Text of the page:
An extra dry martini

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Lillian wasn’t thrilled about swim lessons. She spent the two days prior to the first lesson not-so-subtly lobbying for a stay in the sentence. It went something like this:

“I’m not going to swimming lessons.”

“Yes you are.”

“No. I. am. not.”

“Yes. you. are.”

“Well. I won’t put my face in the water.” Repeat. Repeat, again. And again.

Monday came. Coaxing got her there. Upon arrival, we discovered her teacher was my niece’s boyfriend, Billy. That got her to stay.

I watched through the fence. She laughed. She cried. She laughed again. She cried again. She climbed on him. She climbed out of the pool. True to her word, she did not put her face in the water. Day one. Down.

Later in the afternoon, while picking up her room, I mentioned that her blue bathing suit was clean, so she could wear it tomorrow.

“What’s tomorrow?” She inquired, with a suspicious head tilt.

“Swimming lessons.” I cautiously responded.

“What? I have to do that AGAIN?”

Apparently, I failed to mention that it was a two-week commitment.

“Yes. You do.”

She spent the entire day declaring that she was not going. She had gone. She was done. Time served. And that was that.

The next day, she was up and fully clothed at 6 a.m. I think in an effort to distract me from the lessons. At 9 o’clock, I started the cajoling. Which quickly moved to bribery. Hey. I’m not above it. There are certain things that require a little nudge. I wanted her to go willingly. And she needs to learn how to swim.

“We can stop at Johnny B’s and get a cookie.” I said. “One of those pretty flower cookies. Or a sunburst. What do you think?” The idea of one of those fancy frosted cookies was apparently just enticing enough to get the suit on and get her to van.

When we walked into the shop, she pointed to a tray of star cookies and said, “I want two stars.” Now, not to be manipulated by a four-year-old, I reminded her that I said she could have one cookie. Sticking to my guns. After all, I’m not a complete sucker.

She carefully examined the treasures behind the sparkling clean glass. Then pointed to her choice.

“I want the cookie shaped like a wine glass.” And there it was. A very large cookie in the shape of a martini glass. It was frosted to every edge in smooth and shiny lavender sugary goodness. Yikes. With the hopes of diverting her attention from the giant cookie, I showed her the flower cookies. The sunbursts. The graduation caps, even.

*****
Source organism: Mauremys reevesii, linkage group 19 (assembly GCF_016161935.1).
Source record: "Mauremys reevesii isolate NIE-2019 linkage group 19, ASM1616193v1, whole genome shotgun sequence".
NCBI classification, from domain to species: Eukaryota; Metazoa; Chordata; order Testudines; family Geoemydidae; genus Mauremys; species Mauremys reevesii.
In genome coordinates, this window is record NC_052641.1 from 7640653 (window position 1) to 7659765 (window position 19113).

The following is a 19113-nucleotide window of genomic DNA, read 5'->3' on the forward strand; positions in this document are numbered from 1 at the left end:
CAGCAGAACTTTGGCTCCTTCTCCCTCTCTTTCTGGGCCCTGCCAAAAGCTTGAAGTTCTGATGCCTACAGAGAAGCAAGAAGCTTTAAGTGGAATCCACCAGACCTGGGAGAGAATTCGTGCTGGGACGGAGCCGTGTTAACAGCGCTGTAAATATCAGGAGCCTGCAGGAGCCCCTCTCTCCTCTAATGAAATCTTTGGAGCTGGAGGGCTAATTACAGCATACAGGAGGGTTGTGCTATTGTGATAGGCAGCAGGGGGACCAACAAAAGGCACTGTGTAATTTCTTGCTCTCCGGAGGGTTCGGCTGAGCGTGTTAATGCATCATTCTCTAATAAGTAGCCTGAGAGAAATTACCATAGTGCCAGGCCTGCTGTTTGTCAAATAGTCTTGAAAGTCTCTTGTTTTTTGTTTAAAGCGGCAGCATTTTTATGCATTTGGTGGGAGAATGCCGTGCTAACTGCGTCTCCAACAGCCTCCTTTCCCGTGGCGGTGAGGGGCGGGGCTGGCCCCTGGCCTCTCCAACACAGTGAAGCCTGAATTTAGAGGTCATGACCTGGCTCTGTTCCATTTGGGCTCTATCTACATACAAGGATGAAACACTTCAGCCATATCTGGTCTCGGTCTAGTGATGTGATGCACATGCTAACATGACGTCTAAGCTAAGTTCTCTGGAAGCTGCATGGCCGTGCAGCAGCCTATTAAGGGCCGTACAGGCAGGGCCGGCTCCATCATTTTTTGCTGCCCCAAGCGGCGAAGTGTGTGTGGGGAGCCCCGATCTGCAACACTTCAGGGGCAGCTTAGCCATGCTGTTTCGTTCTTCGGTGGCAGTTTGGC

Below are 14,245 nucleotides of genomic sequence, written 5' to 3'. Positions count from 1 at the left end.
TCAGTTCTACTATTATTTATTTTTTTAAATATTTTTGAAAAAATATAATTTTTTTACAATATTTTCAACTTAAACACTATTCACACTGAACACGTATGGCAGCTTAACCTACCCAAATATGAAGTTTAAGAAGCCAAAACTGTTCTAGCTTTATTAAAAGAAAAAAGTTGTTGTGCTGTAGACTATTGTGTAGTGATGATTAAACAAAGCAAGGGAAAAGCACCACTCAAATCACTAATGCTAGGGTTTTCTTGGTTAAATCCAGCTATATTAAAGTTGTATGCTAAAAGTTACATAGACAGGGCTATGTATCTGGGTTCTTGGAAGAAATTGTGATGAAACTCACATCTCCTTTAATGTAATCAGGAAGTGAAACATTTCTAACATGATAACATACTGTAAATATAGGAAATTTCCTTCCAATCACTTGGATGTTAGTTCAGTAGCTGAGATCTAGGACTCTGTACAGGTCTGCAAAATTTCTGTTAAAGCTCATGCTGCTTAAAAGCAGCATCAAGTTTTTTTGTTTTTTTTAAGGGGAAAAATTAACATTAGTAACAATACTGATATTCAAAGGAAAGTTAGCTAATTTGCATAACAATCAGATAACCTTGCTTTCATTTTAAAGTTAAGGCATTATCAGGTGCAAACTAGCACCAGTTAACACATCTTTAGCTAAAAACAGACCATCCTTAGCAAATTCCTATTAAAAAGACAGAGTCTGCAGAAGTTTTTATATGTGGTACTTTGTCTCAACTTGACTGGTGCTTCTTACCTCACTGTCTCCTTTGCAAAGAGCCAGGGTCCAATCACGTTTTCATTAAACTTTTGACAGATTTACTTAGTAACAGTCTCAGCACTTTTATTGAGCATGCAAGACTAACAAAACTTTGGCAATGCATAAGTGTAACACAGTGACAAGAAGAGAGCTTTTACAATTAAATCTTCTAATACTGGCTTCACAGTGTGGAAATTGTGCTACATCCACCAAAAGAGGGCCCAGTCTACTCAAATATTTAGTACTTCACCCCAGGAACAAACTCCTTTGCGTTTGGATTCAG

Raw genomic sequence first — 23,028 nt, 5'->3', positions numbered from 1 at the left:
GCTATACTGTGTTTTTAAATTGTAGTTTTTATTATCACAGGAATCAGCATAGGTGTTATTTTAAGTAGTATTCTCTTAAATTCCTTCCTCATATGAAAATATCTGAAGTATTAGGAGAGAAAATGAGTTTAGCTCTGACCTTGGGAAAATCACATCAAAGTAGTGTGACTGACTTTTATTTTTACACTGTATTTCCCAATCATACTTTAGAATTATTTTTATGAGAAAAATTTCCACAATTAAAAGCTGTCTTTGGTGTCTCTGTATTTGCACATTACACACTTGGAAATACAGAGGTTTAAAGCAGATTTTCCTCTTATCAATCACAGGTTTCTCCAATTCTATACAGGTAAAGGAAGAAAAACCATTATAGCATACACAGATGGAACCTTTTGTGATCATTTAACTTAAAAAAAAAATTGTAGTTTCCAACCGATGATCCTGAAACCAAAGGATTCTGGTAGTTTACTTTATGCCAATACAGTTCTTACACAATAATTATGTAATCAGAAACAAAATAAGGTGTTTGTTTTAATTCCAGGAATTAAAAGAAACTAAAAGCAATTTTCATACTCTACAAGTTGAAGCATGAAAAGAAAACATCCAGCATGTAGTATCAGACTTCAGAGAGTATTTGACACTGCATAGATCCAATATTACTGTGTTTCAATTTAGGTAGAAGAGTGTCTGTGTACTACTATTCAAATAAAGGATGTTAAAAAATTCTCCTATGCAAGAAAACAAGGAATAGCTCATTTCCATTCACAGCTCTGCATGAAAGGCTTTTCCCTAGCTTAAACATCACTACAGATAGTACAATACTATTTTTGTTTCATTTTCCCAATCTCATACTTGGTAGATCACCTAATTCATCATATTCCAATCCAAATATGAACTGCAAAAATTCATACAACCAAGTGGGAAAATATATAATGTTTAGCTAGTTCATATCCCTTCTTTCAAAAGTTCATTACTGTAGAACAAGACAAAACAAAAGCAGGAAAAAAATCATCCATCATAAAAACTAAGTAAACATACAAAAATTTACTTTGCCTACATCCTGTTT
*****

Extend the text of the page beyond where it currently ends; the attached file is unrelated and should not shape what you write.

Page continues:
“No. You said I could have one cookie. That’s the cookie I want. The wine glass.”

The lady behind the counter looked at me, “Smart kid.” Mmm Hmm. Don’t I know. And stupid mommy. (I kept that part to myself.)

Needless to say, I got her the martini. She consumed the whole thing on the way to swim class. Between bites, she repeatedly reminded me that I needed to tell Billy that she wasn’t putting her face in the water. And that she wasn’t staying, unless I spoke with him.

Make mine extra dry

We arrived. I spread out her Little Mermaid towel. Kissed her on the head and started to move toward the parental quarantine zone. She quickly grabbed a two-armed hold of my leg, stopping me in my tracks. She looked up at me with those sweet yet demanding blue eyes, smiled while she said behind slighted clenched teeth. “You are NOT going until you have that CONVERSATION with Billy.” And I knew she had me. Again.

I dragged her clinging body the two steps to Billy, told him that she wasn’t going to put her face in the water. He said okay. Then he smiled at her at told her that she was going to need to put her face in when she was ready to learn to swim. But he wouldn’t make her do it. And that was enough. I was released from the death grip. She happily went to lessons, and eventually the feeling returned to my left leg.

She ended up having a great lesson that day and willingly went the next morning. (Not without unsuccessfully trying to swindle a cookie out of me.) She enjoyed the remaining lessons, and eagerly went every day. And the thing about not getting her face wet seemed short-lived. After all, you can’t jump off a diving board without getting your face wet.

The lessons? If you’re afraid to get your face wet, it’s not so bad starting the day with an extra dry martini. That, and every single parenting technique you use will someday (much sooner than you think) be used on you.

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